The internet has so many copyright issues, but consequences are relatively rare. While the internet might seem like the Wild West, that is not always the case. As top entertainment lawyer Damien Granderson explains, memes can put parties at risk of copyright infringement.
Learn how memes work from a legal standpoint, as well as Granderson’s tips to help businesses avoid meme copyright infringement.
What exactly are memes?
The word “meme” has been around as early as 1953. Today, a meme is a viral piece of content that is shared online. With memes, users take a meme template, add their own flair to it, and repost it for the world to enjoy. Memes are usually humorous in nature and can be in any format, from static images to viral videos on TikTok.
According to Damien Granderson, memes are considered “derivative works.” This means they take someone else’s work and alter it, so it serves a different purpose. For example, if you take a funny stock photo and add a caption to it, voila — you have a meme.
The problem is that memes rarely follow copyright laws. Even derivative works require legal permission from the copyright holder, so memes are at risk of infringement.
What is the DMCA? Damien Granderson explains
The Digital Millennium Copyright Act of 1998 provides that sending copyrighted images through a digital platform is a copyright infringement and has increased the penalties for such use online. Under the DMCA, copyright holders have the right to request licensing fees or issue take-down notices to anyone using their works.
With that said, the DMCA made it possible for copyright holders to protect their works online. Because of how the DMCA is structured, Damien Granderson explains that many of the memes we enjoy on our social media feeds are infringing on the original copyright.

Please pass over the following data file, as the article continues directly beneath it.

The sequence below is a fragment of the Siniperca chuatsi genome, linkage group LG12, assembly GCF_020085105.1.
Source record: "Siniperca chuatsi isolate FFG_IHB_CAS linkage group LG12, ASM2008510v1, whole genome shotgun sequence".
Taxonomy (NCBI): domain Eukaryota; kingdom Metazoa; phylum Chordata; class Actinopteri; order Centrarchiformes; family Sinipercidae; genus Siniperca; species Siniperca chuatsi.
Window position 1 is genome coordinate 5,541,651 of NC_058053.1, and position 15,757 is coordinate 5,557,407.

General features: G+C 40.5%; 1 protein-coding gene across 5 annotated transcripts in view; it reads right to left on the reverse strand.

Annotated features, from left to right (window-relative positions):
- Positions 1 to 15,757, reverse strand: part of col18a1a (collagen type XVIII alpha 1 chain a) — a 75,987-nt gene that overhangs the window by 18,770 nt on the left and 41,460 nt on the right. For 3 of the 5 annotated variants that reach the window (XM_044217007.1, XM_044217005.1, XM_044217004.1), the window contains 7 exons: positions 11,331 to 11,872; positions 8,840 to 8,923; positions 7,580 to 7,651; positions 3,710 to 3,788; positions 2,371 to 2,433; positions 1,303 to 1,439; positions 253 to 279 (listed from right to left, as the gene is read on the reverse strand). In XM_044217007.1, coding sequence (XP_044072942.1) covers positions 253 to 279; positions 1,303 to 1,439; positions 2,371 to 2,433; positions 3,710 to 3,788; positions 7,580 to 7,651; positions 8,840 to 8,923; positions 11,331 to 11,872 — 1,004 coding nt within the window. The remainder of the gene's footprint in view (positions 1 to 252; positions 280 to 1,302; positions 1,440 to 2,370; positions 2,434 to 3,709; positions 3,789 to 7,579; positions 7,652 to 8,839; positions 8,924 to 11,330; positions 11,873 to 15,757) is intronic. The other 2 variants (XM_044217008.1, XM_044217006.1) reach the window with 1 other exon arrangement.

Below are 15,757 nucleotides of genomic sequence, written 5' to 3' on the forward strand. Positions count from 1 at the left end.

This is because the original work backing up a meme has a copyright attached to it. Even if you create a meme yourself, you are still likely infringing if you use someone else’s photo or audio as the basis for the meme.
For example, meme-makers commonly source funny stock photos from Getty Images without authorization. To enforce rights to their copyrighted work, Getty Images frequently sends demand letters demanding meme-makers to either pay licensing fees or remove the image. Under the DMCA, Getty Images and countless other copyright holders have the power to protect their works — even if they are used in a meme.
Do memes violate copyright?
So, do memes violate copyright laws? It depends.
Damien Granderson says that many memes fall under fair use, which means that users can continue to use the image in question even if they are not the copyright holder. The issue is that courts determine fair use on a case-by-case basis, usually looking at factors such as:
- Whether the meme is generating money for the meme-maker
- How much of the original work the meme uses
- Whether the meme includes the likeness of famous characters or people
- The potential of the meme to harm the copyright owner’s income-earning potential
But even if a meme violates copyright, a copyright holder has to take the case to court. Essentially, a copyright holder must have the resources to take the issue to court, and many copyright holders just do not have the time and money to make that undertaking for each instance of infringement.
Even if a copyright holder wanted to go after an infringing meme, Damien Granderson explains that it is like fighting the hydra. Once you take the meme down once, there are millions of other copies to go after. Moreover, memes can serve as a promotional tool for the copyrighted work. That is the case with websites like GIPHY, which promote movies and TV shows to millions of people around the world.
Therefore, copyright infringement court cases over memes tend to be less common but are always possible.